BlackRock, one of the world’s leading asset managers known for its emphasis on environment, social, and governance (ESG) standards, has recently come under fire for its decision to appoint Amin Nasser, a former oil executive, to its board. The move has been met with widespread criticism in the global media, raising questions about how a socially conscious firm can justify such a decision.
Nasser, a 65-year-old Saudi citizen, joins BlackRock from Saudi Aramco, the largest oil company in the world with a market capitalization of over $2 trillion. During his career in the oil sector, Saudi Aramco has been estimated to be the world’s largest single emitter of greenhouse gases, responsible for over 4% of global greenhouse emissions since 1965. Moreover, the company is fully state-owned by the Saudi national government, which is known for its oppressive regime and uses Aramco’s oil wealth to exert influence on the global stage.
BlackRock’s CEO, Larry Fink, defended Nasser’s appointment, citing his “leadership experience, understanding of the global energy industry, and the drivers of the shift towards a low-carbon economy.” However, many critics see this as a significant departure from BlackRock’s previous corporate philosophy, where the firm had been at the forefront of adopting ESG standards.
As businesses, particularly in the West, increasingly embrace “stakeholder capitalism,” which considers the broader societal impact of their actions, critics argue that this trend is driven by pressure from social justice activists. Nasser’s appointment has added fuel to this debate, with concerns that BlackRock’s image on ESG may be blurred.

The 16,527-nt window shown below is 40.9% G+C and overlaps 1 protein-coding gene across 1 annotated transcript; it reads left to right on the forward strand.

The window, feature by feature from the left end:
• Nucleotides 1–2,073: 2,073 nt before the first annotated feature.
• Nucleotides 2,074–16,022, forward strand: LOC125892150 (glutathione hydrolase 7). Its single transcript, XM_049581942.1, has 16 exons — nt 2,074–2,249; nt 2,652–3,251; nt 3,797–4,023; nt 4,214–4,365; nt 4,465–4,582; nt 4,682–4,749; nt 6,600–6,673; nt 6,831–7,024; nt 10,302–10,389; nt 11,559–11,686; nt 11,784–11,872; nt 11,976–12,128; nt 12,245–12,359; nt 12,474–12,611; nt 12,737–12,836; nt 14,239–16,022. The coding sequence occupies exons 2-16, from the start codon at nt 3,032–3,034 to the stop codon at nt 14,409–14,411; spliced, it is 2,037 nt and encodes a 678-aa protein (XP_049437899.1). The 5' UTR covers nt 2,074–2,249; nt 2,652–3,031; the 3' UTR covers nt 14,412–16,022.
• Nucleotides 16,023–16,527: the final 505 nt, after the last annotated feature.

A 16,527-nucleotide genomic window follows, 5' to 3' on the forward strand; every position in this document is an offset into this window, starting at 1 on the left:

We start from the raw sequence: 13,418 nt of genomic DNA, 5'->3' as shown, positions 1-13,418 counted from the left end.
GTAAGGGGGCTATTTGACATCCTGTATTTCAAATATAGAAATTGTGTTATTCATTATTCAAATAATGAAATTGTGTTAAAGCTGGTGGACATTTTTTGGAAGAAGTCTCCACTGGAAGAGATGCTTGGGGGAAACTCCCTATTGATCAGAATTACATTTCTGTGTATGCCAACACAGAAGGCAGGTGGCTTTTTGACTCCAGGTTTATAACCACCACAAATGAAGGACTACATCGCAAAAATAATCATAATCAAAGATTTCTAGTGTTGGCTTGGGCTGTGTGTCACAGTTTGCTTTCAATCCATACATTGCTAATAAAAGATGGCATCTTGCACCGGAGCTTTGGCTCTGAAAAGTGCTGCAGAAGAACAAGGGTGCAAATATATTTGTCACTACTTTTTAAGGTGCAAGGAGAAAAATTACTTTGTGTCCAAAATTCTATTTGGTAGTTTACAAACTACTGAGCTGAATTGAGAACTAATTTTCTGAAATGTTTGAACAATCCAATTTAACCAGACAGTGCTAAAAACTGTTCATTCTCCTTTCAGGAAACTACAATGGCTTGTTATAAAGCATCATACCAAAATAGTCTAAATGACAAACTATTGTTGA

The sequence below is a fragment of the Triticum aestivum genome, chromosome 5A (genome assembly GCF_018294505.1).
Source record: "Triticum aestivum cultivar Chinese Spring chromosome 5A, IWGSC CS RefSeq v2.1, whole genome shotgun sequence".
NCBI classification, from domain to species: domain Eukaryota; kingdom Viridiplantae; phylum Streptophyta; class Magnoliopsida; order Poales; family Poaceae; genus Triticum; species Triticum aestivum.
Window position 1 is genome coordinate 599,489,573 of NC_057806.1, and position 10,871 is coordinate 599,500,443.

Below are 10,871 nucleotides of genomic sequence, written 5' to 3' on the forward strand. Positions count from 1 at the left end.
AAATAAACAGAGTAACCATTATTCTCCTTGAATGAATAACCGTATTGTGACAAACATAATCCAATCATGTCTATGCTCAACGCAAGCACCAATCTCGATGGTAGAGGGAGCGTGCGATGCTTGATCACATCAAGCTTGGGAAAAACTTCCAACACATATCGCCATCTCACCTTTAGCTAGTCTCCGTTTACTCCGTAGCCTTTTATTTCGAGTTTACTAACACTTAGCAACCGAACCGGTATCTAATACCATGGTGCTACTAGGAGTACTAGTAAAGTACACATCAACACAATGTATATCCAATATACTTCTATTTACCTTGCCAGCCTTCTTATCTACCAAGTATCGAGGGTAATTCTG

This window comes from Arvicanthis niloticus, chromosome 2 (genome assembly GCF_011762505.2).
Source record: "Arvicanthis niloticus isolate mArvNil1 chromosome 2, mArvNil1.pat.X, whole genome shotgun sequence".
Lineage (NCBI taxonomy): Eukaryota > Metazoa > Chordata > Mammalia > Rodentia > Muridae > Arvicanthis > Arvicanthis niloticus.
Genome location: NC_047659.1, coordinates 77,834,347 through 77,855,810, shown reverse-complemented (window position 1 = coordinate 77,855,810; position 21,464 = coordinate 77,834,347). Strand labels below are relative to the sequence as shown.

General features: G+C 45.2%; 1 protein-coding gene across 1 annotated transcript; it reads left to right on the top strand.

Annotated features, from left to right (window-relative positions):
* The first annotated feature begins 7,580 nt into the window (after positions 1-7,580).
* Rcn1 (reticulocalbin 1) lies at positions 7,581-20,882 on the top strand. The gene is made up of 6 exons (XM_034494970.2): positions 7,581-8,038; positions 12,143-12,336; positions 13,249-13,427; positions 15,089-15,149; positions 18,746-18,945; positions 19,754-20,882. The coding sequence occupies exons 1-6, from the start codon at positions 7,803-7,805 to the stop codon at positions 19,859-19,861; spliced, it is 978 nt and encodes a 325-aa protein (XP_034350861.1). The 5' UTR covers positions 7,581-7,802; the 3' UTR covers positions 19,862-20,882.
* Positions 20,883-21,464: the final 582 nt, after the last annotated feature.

The controversy over Nasser’s appointment comes at a sensitive time for BlackRock. Earlier this year, some US states, including Florida, announced their decision to withdraw state assets managed by BlackRock due to the asset manager’s green investment policies. Republican politicians accused the firm of being hostile to the fossil fuel industry.
The appointment also coincides with BlackRock’s bid for approval of the first United States Bitcoin ETF application, a process that is under unprecedented scrutiny. As the crypto industry and the world watch closely, BlackRock’s move to include a former oil executive on its board may be seen as a defensive tactic to assuage conservative critics who perceive the company as having embraced “woke” policies.
The controversy surrounding Nasser’s addition to the board raises important questions about the intersection of ESG standards, corporate decisions, and the balancing act that asset managers like BlackRock must navigate to maintain credibility and meet the demands of diverse stakeholders. The impact of this appointment may have far-reaching consequences for BlackRock’s standing in the industry and its ongoing engagement with ESG-related matters.